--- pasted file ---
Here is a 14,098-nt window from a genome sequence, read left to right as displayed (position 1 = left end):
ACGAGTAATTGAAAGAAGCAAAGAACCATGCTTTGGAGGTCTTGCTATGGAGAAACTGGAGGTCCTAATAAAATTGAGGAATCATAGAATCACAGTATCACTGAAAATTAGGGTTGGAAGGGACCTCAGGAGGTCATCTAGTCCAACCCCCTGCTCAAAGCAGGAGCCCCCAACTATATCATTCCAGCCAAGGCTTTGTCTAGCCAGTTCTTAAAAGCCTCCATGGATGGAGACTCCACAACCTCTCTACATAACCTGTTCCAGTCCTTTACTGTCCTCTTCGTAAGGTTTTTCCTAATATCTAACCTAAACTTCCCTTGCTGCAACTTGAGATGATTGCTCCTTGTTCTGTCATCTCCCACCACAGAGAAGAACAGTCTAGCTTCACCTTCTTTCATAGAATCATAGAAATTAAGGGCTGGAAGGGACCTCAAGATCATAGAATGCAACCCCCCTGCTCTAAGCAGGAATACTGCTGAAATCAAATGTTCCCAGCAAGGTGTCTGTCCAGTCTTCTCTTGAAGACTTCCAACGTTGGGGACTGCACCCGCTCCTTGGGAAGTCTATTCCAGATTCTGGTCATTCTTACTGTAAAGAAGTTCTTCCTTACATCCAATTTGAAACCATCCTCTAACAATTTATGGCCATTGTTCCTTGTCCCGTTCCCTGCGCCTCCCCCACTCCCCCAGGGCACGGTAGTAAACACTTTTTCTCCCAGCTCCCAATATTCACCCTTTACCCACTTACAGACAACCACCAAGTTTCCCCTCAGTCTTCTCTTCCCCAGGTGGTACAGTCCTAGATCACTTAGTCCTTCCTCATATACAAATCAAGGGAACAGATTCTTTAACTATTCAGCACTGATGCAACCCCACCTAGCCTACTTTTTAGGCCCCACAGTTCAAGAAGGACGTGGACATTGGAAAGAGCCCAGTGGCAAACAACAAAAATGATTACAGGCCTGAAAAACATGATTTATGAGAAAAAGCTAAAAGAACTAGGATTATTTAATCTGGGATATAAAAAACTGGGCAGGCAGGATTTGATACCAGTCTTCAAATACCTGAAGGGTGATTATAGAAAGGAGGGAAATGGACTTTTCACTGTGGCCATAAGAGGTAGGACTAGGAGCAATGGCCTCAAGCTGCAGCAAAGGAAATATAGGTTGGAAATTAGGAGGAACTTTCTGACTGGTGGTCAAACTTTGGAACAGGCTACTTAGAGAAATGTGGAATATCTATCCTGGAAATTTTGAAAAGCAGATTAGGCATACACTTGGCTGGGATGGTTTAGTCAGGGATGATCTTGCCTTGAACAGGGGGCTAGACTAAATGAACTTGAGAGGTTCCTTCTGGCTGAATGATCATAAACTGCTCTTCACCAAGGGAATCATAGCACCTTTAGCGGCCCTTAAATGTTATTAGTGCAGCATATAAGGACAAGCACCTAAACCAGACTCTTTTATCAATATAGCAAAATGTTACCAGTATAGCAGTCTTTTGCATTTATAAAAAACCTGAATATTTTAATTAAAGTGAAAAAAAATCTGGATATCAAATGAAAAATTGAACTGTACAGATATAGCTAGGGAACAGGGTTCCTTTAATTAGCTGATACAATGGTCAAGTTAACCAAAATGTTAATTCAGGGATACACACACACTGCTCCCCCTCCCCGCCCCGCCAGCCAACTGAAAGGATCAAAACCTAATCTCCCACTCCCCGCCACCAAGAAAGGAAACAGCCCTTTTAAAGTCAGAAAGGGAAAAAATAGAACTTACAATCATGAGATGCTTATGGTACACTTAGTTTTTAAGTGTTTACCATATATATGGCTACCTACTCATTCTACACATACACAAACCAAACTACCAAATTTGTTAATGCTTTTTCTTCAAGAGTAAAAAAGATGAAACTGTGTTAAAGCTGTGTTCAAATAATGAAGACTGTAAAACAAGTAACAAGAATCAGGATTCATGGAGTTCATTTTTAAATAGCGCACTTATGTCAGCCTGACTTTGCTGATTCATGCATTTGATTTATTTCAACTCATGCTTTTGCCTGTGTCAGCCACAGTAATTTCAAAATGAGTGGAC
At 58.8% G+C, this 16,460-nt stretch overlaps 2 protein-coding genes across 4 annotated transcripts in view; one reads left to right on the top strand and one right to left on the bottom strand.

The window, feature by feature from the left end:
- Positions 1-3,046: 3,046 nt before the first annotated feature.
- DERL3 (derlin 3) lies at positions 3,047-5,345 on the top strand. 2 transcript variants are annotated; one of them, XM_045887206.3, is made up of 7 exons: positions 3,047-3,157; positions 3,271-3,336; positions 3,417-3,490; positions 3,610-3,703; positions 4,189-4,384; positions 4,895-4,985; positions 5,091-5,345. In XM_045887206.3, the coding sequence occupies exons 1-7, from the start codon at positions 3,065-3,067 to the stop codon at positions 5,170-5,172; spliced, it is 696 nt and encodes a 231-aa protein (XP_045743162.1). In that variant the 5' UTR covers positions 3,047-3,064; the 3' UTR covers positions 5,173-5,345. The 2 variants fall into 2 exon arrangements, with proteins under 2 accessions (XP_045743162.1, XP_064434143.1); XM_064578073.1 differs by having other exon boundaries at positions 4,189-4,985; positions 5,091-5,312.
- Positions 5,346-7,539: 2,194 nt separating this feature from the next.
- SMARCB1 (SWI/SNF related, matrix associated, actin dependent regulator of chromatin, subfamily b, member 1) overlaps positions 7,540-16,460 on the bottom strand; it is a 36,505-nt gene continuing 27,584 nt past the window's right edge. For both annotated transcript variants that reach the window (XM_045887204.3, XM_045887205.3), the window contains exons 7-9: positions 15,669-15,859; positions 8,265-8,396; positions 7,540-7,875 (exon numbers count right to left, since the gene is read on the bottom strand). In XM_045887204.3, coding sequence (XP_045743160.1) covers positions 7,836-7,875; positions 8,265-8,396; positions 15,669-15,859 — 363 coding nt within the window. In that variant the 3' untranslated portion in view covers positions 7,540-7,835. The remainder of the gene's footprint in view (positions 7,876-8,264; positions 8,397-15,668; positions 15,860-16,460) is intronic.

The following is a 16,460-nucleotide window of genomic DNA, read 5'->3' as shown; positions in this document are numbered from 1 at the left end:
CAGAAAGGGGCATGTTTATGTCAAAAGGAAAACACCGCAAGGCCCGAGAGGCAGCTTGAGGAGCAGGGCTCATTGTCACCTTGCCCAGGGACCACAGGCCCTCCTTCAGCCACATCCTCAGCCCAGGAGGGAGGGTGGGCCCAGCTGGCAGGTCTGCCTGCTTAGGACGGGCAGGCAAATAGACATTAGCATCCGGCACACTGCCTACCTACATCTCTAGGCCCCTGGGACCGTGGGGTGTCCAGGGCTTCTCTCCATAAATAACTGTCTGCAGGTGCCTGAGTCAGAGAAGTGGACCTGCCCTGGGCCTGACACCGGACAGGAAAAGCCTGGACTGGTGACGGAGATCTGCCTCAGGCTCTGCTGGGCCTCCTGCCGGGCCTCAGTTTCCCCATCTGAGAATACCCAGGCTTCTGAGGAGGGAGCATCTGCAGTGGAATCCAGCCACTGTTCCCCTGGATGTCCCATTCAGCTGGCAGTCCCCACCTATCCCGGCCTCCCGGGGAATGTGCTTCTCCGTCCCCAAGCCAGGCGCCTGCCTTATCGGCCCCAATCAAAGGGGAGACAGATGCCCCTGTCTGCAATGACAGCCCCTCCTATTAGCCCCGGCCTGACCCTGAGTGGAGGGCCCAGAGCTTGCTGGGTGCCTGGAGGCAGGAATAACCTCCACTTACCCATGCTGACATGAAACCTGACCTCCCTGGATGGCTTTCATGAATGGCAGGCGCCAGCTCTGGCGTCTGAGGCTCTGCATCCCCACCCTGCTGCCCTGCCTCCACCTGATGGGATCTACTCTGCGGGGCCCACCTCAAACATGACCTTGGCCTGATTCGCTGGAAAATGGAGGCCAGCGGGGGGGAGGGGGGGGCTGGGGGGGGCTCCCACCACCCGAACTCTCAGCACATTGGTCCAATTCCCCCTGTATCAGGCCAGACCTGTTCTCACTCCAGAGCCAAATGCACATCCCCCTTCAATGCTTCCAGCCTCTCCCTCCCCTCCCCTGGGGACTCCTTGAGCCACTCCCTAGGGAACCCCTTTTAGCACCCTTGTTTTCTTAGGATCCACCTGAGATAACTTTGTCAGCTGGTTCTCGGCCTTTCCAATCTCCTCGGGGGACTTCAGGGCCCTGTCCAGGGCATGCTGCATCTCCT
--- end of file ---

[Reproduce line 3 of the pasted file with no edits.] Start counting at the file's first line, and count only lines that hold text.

At 58.8% G+C, this 16,460-nt stretch overlaps 2 protein-coding genes across 4 annotated transcripts in view; one reads left to right on the top strand and one right to left on the bottom strand.